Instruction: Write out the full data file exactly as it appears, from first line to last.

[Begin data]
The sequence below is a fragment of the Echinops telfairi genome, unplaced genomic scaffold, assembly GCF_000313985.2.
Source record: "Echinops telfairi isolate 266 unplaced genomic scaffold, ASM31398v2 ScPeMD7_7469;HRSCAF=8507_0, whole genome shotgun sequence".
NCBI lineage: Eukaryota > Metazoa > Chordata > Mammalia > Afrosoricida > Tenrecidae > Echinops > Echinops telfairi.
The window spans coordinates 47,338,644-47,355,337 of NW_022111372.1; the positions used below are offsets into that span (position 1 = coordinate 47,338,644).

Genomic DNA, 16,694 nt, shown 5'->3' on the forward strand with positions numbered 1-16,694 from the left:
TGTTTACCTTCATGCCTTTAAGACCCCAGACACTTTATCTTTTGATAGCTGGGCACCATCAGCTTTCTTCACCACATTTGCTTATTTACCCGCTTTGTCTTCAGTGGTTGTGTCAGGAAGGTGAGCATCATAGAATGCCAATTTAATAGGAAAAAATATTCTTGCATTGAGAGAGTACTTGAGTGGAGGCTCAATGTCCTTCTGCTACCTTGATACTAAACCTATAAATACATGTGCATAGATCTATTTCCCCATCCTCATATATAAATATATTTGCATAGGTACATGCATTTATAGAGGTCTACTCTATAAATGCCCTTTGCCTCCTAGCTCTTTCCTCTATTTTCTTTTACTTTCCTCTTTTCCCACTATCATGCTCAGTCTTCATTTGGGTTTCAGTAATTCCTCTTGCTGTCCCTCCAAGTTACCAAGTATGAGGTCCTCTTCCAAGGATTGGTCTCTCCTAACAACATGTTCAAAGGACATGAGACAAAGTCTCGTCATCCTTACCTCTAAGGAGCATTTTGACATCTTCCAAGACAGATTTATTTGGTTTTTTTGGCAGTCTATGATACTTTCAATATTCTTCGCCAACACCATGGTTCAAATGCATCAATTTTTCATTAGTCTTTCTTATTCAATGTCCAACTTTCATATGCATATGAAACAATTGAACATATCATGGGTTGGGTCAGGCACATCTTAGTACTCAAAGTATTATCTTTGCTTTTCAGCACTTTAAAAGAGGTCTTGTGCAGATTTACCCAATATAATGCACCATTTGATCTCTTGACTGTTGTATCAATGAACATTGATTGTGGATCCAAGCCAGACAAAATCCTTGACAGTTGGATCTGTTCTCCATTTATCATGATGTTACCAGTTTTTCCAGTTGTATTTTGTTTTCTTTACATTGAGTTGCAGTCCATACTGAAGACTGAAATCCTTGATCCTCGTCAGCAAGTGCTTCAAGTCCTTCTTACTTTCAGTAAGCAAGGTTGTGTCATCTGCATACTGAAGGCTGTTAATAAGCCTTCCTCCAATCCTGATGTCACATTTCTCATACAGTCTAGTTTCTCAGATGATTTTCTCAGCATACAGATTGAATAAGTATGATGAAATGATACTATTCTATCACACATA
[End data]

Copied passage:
The sequence below is a fragment of the Echinops telfairi genome, unplaced genomic scaffold, assembly GCF_000313985.2.
Source record: "Echinops telfairi isolate 266 unplaced genomic scaffold, ASM31398v2 ScPeMD7_7469;HRSCAF=8507_0, whole genome shotgun sequence".
NCBI lineage: Eukaryota > Metazoa > Chordata > Mammalia > Afrosoricida > Tenrecidae > Echinops > Echinops telfairi.
The window spans coordinates 47,338,644-47,355,337 of NW_022111372.1; the positions used below are offsets into that span (position 1 = coordinate 47,338,644).

Genomic DNA, 16,694 nt, shown 5'->3' on the forward strand with positions numbered 1-16,694 from the left:
TGTTTACCTTCATGCCTTTAAGACCCCAGACACTTTATCTTTTGATAGCTGGGCACCATCAGCTTTCTTCACCACATTTGCTTATTTACCCGCTTTGTCTTCAGTGGTTGTGTCAGGAAGGTGAGCATCATAGAATGCCAATTTAATAGGAAAAAATATTCTTGCATTGAGAGAGTACTTGAGTGGAGGCTCAATGTCCTTCTGCTACCTTGATACTAAACCTATAAATACATGTGCATAGATCTATTTCCCCATCCTCATATATAAATATATTTGCATAGGTACATGCATTTATAGAGGTCTACTCTATAAATGCCCTTTGCCTCCTAGCTCTTTCCTCTATTTTCTTTTACTTTCCTCTTTTCCCACTATCATGCTCAGTCTTCATTTGGGTTTCAGTAATTCCTCTTGCTGTCCCTCCAAGTTACCAAGTATGAGGTCCTCTTCCAAGGATTGGTCTCTCCTAACAACATGTTCAAAGGACATGAGACAAAGTCTCGTCATCCTTACCTCTAAGGAGCATTTTGACATCTTCCAAGACAGATTTATTTGGTTTTTTTGGCAGTCTATGATACTTTCAATATTCTTCGCCAACACCATGGTTCAAATGCATCAATTTTTCATTAGTCTTTCTTATTCAATGTCCAACTTTCATATGCATATGAAACAATTGAACATATCATGGGTTGGGTCAGGCACATCTTAGTACTCAAAGTATTATCTTTGCTTTTCAGCACTTTAAAAGAGGTCTTGTGCAGATTTACCCAATATAATGCACCATTTGATCTCTTGACTGTTGTATCAATGAACATTGATTGTGGATCCAAGCCAGACAAAATCCTTGACAGTTGGATCTGTTCTCCATTTATCATGATGTTACCAGTTTTTCCAGTTGTATTTTGTTTTCTTTACATTGAGTTGCAGTCCATACTGAAGACTGAAATCCTTGATCCTCGTCAGCAAGTGCTTCAAGTCCTTCTTACTTTCAGTAAGCAAGGTTGTGTCATCTGCATACTGAAGGCTGTTAATAAGCCTTCCTCCAATCCTGATGTCACATTTCTCATACAGTCTAGTTTCTCAGATGATTTTCTCAGCATACAGATTGAATAAGTATGATGAAATGATACTATTCTATCACACATA